improving quality (e.g., reviewed the CUSP Toolkit).

List the team member names and responsibilities on the Background BIM Team Information Form

    (below).

? 2009 The Johns Hopkins Quality & Safety Research Group

    Version: 05152009.

Appendix #

    BARRIER IDENTIFICATION AND MITIGATION TOOL

    BIM TEAM INFORMATION FORM Step 1: Assemble the Interdisciplinary Team and indicate the persons designated as BIM Team Members (fill

    in as applicable). Your team may not have people in all of these categories.

    RESPONSIBILITIES WITHIN ROLE NAME & TITLE BIM TEAM Medical director of unit

    Additional Physician

    Additional Physician Nurse Practitioner/

     Nurse Specialist

    Nurse manager for unit

     Additional nurse

    Non-clinical administrator for unit

    Hospital administrator Quality improvement specialist

    Human factors engineer

    Technician for unit

    Other unit support staff member

    Other content experts ? 2009 The Johns Hopkins Quality & Safety Research Group

    Version: 05152009.

Appendix #

    BARRIER IDENTIFICATION AND MITIGATION TOOL

STEP 2: Identify Barriers

    Several team members should work independently to identify barriers to consistent guideline adherence in the targeted clinical area. Utilizing different modes of data collection facilitates obtaining an accurate and complete picture of the factors influencing guideline adherence. Observe:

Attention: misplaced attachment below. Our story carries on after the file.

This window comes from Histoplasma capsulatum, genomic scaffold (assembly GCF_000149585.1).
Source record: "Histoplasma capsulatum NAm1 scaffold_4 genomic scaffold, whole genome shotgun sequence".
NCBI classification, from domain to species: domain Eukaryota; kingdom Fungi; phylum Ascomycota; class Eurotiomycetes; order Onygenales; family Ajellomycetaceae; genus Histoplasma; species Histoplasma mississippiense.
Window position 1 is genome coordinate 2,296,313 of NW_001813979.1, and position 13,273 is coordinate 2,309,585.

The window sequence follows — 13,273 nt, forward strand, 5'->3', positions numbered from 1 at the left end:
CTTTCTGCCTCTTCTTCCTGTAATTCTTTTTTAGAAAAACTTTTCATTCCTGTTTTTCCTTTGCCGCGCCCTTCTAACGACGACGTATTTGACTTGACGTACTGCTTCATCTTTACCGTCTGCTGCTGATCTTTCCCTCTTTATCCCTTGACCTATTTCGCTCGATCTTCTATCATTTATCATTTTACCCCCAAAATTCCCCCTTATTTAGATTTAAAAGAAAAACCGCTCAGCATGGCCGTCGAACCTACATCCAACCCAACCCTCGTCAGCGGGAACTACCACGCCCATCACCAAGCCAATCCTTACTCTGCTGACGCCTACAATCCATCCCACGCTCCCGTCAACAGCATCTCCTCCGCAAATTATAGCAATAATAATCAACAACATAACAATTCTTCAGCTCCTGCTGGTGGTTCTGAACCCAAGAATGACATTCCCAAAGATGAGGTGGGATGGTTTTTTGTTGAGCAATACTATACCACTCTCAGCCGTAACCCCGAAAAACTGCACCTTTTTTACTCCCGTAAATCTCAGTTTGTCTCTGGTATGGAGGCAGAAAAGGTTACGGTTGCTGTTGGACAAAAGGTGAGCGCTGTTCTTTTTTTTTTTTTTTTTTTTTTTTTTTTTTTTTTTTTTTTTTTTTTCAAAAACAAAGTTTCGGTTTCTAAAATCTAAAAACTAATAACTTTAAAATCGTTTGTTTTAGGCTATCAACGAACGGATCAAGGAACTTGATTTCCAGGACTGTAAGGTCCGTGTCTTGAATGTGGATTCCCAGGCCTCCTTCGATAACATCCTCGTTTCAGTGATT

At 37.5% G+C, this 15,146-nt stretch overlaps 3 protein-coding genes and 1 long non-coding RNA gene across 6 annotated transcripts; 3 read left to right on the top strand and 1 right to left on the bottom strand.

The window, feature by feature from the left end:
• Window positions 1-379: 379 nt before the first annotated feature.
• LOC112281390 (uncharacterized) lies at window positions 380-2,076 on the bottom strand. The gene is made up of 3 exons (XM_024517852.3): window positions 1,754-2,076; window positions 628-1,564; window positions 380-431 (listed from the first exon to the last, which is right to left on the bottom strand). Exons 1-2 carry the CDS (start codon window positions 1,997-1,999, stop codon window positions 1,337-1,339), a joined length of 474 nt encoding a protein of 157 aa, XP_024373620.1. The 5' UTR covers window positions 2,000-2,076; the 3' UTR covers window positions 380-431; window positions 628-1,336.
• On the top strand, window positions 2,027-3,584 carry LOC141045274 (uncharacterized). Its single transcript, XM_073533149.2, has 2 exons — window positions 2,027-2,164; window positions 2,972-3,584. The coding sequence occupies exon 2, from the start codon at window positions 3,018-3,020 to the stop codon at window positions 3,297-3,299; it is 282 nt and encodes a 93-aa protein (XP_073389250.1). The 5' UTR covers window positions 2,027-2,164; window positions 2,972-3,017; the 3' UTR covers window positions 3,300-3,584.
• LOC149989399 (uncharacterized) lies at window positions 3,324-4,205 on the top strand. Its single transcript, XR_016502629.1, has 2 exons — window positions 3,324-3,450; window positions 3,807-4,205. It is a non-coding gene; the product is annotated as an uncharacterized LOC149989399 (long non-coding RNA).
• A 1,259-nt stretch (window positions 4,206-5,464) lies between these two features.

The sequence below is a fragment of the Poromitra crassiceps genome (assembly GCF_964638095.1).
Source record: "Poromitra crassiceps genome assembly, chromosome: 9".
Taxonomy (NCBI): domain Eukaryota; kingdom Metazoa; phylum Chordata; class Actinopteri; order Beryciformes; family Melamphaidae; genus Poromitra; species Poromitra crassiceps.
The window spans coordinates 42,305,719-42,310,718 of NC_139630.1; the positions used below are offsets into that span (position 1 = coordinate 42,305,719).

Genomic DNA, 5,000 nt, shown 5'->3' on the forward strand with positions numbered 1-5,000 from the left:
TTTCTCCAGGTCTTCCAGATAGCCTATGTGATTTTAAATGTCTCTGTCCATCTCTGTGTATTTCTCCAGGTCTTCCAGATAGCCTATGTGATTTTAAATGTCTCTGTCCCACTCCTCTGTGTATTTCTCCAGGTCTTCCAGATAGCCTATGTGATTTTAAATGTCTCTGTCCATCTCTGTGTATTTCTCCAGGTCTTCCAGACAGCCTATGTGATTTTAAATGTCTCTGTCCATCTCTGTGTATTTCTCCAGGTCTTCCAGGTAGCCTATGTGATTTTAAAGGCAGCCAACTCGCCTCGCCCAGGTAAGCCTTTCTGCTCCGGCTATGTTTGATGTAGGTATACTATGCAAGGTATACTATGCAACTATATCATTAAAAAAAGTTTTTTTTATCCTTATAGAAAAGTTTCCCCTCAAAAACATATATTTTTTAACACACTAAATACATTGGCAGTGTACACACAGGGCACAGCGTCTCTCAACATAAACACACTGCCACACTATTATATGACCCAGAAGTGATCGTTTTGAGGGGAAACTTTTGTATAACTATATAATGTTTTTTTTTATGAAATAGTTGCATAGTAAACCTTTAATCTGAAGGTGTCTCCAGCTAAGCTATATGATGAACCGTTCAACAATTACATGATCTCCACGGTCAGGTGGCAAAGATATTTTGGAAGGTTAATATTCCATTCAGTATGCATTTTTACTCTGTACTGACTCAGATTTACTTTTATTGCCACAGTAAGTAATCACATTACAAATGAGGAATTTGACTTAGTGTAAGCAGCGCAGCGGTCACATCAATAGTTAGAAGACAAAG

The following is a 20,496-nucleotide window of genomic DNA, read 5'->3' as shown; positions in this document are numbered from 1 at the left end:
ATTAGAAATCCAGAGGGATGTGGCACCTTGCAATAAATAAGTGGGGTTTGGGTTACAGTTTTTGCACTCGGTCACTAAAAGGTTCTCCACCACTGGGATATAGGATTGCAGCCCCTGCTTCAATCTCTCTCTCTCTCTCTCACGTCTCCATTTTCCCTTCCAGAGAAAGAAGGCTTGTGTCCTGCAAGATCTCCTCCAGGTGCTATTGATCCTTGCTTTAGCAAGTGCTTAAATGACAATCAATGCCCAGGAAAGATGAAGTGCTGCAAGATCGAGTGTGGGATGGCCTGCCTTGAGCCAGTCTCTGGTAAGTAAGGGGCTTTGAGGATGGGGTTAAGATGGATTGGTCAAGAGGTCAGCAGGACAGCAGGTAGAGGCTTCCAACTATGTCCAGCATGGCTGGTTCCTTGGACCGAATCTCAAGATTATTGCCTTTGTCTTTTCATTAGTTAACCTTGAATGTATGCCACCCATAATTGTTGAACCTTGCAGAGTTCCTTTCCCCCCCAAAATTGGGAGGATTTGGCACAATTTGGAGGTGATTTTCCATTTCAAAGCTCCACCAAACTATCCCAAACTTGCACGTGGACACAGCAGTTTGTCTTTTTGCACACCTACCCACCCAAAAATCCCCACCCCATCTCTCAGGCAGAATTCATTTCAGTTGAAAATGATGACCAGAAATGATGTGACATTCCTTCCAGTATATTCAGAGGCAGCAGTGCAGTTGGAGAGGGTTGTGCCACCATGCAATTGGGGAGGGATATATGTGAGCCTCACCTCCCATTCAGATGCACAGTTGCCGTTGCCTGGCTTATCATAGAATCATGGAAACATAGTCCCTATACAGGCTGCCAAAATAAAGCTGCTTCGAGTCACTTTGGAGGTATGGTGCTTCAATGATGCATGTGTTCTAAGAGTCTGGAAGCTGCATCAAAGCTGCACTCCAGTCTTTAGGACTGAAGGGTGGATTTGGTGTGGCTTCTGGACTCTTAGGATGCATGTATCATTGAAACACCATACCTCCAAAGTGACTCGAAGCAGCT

; Observe a few clinicians engaged in the tasks related to the guideline.

    ; Remember that your role is to observe, so cause as little distraction as possible.

    ; Focus more on observing than documentation during the observation period. Jotting a few

    notes is okay, but wait to complete the Barrier Identification Form until immediately following

    the observation period.

    ; Along with recording the barriers to achieving consistent adherence to the guideline that were

    witnessed, indicate any steps in the process that were skipped and workarounds (i.e.,

    improvised process steps or factors that facilitated guideline adherence)

Discuss:

    ; Ask various staff members about the factors influencing guideline adherence.

    ; This may include informal discussions, interviews, focus groups, and brief surveys.

    ; Assure the confidentiality of staff responses

    ; Also ask staff about the problems they face and any ideas they have regarding potential

    solutions for improving guideline adherence.

    1) Are staff aware that the guideline exists?

    2) Do staff believe that the guideline is appropriate for their patients?